Roku Premiere review

Is this affordable streamer the stuff 4K dreams are made of? Tested at £40 / $40

Roku Premiere review
(Image: © Roku)

What Hi-Fi? Verdict

It might make sense on paper, but the Roku Premiere’s picture performance is poor enough to ruin film night


  • +

    Lots of apps for little money

  • +

    Good enough sound


  • -

    Woeful HDR performance

  • -

    Odd physical design

  • -

    Only supports HDR10

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When searching for a video streamer, some people may primarily consider the specs and the price, with little regard for potential performance. ‘Does it give me access to apps that my TV doesn’t have?’ is the only question that needs to be answered before they press the ‘buy now’ button. After all, performance shouldn’t differ much between streamers, right?

If you go down the apps-per-pound route, the Roku Premiere will appear high on your list of prospective purchases, not least because it gives you access to Apple’s unparalleled library of 4K HDR films. But approach things from a performance-per-pound position, and it shouldn’t appear on your list at all.


Roku Premiere features

(Image credit: Roku)

The Roku Premiere is physically odd. Compact and light, you wonder why Roku didn’t choose to make it a neat little stick. Instead it looks like the front piece of a streaming box that’s been cut in three. It doesn’t even have the weight to stand flat on a surface, instead it dangles out of your TV at the end of a bundled HDMI cable, with a USB cable and wall plug providing power.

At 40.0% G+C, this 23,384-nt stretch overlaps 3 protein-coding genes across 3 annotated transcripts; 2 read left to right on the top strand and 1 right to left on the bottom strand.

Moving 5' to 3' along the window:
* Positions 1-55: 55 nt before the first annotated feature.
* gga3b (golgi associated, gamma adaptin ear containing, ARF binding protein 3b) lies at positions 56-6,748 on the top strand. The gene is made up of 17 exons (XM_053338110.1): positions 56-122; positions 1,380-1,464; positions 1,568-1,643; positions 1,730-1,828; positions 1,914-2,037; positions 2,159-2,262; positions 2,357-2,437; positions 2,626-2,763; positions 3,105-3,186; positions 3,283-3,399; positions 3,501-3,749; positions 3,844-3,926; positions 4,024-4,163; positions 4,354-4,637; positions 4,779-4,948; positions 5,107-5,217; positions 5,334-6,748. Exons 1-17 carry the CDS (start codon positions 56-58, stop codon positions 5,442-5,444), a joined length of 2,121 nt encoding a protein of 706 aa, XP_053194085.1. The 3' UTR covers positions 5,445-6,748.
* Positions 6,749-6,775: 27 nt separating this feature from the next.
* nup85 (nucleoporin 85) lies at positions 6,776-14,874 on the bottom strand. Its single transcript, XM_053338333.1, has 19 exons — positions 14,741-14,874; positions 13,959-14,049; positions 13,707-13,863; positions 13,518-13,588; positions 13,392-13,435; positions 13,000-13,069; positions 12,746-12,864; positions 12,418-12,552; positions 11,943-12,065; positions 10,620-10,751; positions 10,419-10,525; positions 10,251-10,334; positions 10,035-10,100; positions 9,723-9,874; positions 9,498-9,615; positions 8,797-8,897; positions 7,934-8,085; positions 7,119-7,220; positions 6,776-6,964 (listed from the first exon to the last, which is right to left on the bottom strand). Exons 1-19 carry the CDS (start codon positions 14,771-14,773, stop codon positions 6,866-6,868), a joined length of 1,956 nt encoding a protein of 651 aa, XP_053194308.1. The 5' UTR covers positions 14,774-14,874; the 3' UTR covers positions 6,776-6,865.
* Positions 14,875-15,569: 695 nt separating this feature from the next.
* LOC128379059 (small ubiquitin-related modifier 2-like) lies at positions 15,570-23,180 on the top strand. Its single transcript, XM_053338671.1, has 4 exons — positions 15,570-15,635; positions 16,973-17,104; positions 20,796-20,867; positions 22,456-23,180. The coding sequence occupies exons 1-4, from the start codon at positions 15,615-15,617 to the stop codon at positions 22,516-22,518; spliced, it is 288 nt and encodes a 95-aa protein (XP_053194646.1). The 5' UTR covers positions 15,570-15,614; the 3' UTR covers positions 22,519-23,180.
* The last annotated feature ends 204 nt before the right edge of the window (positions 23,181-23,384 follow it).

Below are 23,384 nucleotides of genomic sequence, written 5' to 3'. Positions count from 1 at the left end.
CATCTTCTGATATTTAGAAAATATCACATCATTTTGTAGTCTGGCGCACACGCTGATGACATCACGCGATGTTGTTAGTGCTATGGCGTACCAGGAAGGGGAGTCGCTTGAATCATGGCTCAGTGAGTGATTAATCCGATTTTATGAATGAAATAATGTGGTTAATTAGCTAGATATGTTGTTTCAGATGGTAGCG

The only other thing in the box is the remote, a pleasantly ergonomic affair with a stripped-back selection of buttons that includes dedicated shortcuts for four major apps (in the UK, that's Netflix, Google Play Movies & TV, Rakuten and Spotify). The remote requires line of sight to work, which is a shame when you consider that the design of the Premiere otherwise encourages you to hide it away. It doesn’t have a microphone for voice control, either.

Roku Premiere tech specs

(Image credit: Roku)

Resolution 4K

HDR formats HDR10

Connections HDMI

Dimensions (hwd) 1.8 x 8 x 3.5cm

Weight 37g

Both of those issues can be overcome by downloading the Roku app, which you can use to send touch and voice commands via the internet. You can also use the app to turn your phone into an audio receiver that enables private listening via headphones: useful if you want to listen privately without connecting your headphones directly into your TV. 

The rudimentary design and low price hide a spec sheet with some strong highlights, with Apple TV taking pride of place in the app selection. Whether you’re interested or not in the new Apple TV+ streaming service, Apple TV also gives you pay-as-you-go access to the best selection of 4K HDR films available. If you own a 4K HDR TV, you really want Apple TV in your life.

But there are plenty of apps besides that. Netflix and Amazon Prime Video are both here in 4K HDR form; BBC iPlayer, ITV Hub, All 4 and My5 mean the major catch-up services are all covered; Rakuten and Google Play Movies & TV give you more pay-as-you go streaming options, albeit not in 4K or HDR; Now TV offers subscription-free access to Sky content, including sports; Plex makes it easy to play you own network-stored files; and Spotify, Tidal, Deezer and TuneIn give you plenty of options for music, podcasts and radio.